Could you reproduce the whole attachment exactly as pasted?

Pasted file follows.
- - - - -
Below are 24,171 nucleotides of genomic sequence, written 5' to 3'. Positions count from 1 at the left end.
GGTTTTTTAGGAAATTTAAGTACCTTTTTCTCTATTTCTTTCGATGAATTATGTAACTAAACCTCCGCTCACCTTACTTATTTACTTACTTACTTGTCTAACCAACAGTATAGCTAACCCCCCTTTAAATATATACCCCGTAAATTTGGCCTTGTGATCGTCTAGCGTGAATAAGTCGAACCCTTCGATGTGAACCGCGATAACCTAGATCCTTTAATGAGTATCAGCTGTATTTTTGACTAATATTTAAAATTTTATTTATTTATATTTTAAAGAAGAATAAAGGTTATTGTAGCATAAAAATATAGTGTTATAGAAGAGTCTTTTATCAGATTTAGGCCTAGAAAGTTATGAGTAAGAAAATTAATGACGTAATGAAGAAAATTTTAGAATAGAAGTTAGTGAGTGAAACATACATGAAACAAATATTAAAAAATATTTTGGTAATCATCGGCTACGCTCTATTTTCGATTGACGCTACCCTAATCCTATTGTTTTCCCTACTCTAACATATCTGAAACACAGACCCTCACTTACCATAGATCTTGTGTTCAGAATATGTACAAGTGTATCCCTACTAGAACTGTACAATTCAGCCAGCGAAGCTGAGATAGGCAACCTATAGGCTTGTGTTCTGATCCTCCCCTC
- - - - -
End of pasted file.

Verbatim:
Below are 24,171 nucleotides of genomic sequence, written 5' to 3'. Positions count from 1 at the left end.
GGTTTTTTAGGAAATTTAAGTACCTTTTTCTCTATTTCTTTCGATGAATTATGTAACTAAACCTCCGCTCACCTTACTTATTTACTTACTTACTTGTCTAACCAACAGTATAGCTAACCCCCCTTTAAATATATACCCCGTAAATTTGGCCTTGTGATCGTCTAGCGTGAATAAGTCGAACCCTTCGATGTGAACCGCGATAACCTAGATCCTTTAATGAGTATCAGCTGTATTTTTGACTAATATTTAAAATTTTATTTATTTATATTTTAAAGAAGAATAAAGGTTATTGTAGCATAAAAATATAGTGTTATAGAAGAGTCTTTTATCAGATTTAGGCCTAGAAAGTTATGAGTAAGAAAATTAATGACGTAATGAAGAAAATTTTAGAATAGAAGTTAGTGAGTGAAACATACATGAAACAAATATTAAAAAATATTTTGGTAATCATCGGCTACGCTCTATTTTCGATTGACGCTACCCTAATCCTATTGTTTTCCCTACTCTAACATATCTGAAACACAGACCCTCACTTACCATAGATCTTGTGTTCAGAATATGTACAAGTGTATCCCTACTAGAACTGTACAATTCAGCCAGCGAAGCTGAGATAGGCAACCTATAGGCTTGTGTTCTGATCCTCCCCTC